Butterfly & Sword
something about the Chinese martial arts epic that sets it apart from
(and in some ways above) other forms of cinema. Maybe itís the colourful
characters, the mystique of the period settings, or the near-magical
abilities of the heroes and villains.
through the history of this genre, from the B-grade íChop-Sockyí movies
of the 70ís to super silky productions like Crouching Tiger, Hidden
Dragon, one element has continued to set the bar: the fight scenes.
Butterfly and Sword, directed by Michael Mak in 1993, is an example of
the fast-paced, flowing action scenes that have continued to inspire
Hollywood to this day. Itís a sad indictment then, that the fight
choreography is the only positive thing this fan of the genre took away
from the experience.
the Ming dynasty period, Butterfly and Sword tells the story of a young
man named Sing (Tony Leung, Red Cliff, Hero) and his sister Ko
(Michelle Yeoh, Crouching Tiger, Hidden Dragon, Sunshine).
Through a series of intrigues, Ko plans to steal a scroll from warlord
Suen Yuk Pa (Elvis Tsui), and by doing so elevate herself to the status
of Ďmaster of the world of martial arts.í Sing reluctantly leaves his
young wife Butterfly (Joey Wang) and sets out to gain Suenís trust. Back
on the home front, Ko and Butterfly, with the help of their friend Yip
(Donnie Yen) do their best to fend off attacks from enemy agents.
problems start shortly after the opening credits. The first half hour is
composed of a string of barely connected scenes, with characters coming,
going and dying without telling us anything important. And things donít
get much better from there. By the time I worked out who all the players
were and how they were connected to one another, it was deep into the
filmís running time and the moment had well and truly passed. The
situation isnít helped by plot strands that are taken up and then
quickly abandoned. Just as you find yourself warming to the gang of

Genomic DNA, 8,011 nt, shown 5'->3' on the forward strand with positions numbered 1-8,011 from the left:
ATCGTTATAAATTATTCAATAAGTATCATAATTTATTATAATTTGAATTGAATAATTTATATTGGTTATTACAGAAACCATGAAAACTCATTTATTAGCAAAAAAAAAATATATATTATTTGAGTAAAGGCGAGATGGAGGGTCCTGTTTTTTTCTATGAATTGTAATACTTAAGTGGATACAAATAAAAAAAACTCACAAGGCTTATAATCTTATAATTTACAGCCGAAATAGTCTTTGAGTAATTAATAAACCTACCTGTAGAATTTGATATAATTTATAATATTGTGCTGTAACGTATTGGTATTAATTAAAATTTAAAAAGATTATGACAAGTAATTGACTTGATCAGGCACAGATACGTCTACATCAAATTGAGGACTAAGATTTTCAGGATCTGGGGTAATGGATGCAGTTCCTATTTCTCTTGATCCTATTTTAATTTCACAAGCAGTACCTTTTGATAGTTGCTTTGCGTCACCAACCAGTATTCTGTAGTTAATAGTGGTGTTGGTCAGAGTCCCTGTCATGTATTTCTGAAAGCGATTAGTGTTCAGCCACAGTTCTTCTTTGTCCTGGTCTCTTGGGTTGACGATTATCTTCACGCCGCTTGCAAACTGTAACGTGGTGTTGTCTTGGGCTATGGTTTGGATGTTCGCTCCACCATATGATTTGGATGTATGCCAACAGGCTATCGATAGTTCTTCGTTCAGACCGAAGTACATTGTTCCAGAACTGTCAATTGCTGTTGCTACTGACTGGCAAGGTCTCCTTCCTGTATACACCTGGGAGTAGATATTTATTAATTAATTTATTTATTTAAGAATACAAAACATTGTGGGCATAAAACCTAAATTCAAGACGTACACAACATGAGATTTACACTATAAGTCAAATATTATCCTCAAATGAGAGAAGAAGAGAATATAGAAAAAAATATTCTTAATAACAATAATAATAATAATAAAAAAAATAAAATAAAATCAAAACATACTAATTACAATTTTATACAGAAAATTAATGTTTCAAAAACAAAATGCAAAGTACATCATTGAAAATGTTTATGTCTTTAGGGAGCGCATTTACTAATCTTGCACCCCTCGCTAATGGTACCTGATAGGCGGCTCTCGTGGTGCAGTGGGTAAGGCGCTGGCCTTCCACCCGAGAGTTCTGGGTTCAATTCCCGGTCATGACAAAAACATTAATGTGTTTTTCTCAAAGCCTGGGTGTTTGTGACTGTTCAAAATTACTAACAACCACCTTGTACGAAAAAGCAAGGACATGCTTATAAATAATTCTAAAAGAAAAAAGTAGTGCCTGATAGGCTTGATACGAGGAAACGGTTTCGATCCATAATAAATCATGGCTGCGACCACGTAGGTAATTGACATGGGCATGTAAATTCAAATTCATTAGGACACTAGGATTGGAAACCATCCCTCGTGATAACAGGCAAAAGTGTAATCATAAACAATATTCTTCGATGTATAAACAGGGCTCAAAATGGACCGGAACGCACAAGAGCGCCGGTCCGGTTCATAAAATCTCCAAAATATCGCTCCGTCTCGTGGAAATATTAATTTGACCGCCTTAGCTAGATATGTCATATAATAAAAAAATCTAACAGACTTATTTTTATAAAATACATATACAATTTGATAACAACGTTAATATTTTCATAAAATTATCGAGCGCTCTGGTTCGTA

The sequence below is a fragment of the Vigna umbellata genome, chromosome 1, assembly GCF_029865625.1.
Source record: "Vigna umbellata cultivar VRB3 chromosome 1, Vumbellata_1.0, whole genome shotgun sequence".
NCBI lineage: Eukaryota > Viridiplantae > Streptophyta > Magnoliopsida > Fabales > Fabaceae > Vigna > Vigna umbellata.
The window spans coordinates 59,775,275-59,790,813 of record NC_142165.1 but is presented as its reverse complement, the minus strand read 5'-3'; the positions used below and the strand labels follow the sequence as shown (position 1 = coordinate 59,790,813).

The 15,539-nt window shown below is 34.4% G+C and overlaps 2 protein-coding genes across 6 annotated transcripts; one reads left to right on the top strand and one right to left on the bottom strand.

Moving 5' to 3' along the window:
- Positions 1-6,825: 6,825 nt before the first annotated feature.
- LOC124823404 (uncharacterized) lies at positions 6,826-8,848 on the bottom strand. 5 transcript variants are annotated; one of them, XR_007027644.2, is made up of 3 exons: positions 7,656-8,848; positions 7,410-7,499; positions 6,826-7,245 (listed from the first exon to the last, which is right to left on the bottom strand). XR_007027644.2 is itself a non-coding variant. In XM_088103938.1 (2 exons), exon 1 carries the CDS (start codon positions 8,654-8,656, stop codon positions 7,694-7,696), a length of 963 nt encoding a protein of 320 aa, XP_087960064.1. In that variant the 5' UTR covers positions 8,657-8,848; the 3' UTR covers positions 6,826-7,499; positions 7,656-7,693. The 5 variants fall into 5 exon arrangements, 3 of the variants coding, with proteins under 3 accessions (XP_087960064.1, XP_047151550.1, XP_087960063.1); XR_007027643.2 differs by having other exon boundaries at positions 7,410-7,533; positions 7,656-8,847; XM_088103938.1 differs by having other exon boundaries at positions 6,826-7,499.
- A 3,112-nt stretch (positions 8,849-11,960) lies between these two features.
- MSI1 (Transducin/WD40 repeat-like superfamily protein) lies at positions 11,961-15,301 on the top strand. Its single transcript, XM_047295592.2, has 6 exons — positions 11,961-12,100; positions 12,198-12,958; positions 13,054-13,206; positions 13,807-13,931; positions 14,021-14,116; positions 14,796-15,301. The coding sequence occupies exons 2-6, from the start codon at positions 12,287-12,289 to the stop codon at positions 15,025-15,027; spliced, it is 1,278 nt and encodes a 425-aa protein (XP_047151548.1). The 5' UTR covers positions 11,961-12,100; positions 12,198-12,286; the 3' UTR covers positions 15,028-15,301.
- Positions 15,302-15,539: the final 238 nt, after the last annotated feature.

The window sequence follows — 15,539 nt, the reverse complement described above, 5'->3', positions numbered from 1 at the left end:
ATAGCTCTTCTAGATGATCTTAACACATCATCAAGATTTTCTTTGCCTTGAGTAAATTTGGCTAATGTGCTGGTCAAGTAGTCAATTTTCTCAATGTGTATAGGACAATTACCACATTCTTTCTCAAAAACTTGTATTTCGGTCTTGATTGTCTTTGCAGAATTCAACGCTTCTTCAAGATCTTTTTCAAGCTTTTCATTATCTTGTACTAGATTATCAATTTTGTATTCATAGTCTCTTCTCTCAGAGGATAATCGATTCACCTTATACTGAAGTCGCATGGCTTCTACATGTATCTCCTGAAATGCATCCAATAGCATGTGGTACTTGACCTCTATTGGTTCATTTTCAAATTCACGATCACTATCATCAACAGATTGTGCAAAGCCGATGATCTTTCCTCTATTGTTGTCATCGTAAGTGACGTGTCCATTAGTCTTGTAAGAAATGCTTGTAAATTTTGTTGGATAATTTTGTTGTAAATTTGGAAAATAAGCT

street urchins whoíve accepted some strays into their ranks and formed
an unlikely bond, they disappear and play no further part in the story.
break out spontaneously, with little or no context. These scenes are
excellently choreographed, but in no way do they make up for the lack of
substance in this film. It looks as if Michael Mak and his film crew
have tried to grab as much action footage as possible and then mashed it
all together, in the hope of building some semblance of a plot around
it. The more peaceful moments feel very much like an afterthought, and
the whole thing is devoid of any direction or purpose.
picture quality on this DVD is just about on par with an old VHS tape.
Flickering, artefacts and an overall fuzziness are present throughout
the feature. The audio quality is just as bad, with muffled voices and a
musical score that sounds as if itís being played from the bottom of the
South China Sea.
note needs to be made of the English translation, which is quite
possibly one of the worst examples Iíve come across in a foreign film.
The spelling in the subtitles is woeful, and some sequences of dialogue
are utterly incomprehensible owing to the poor translation. Hereís an
play well in such game- How can in charge in important matter?Ē
youíre a die-hard fan of Michelle Yeoh and Tony Leung, or you have a
collection of B-grade martial arts flicks going that wouldnít be
complete without it, Butterfly and Sword is better left in the vault.
Chinese cinema has a lot to offer the world, but this isnít its finest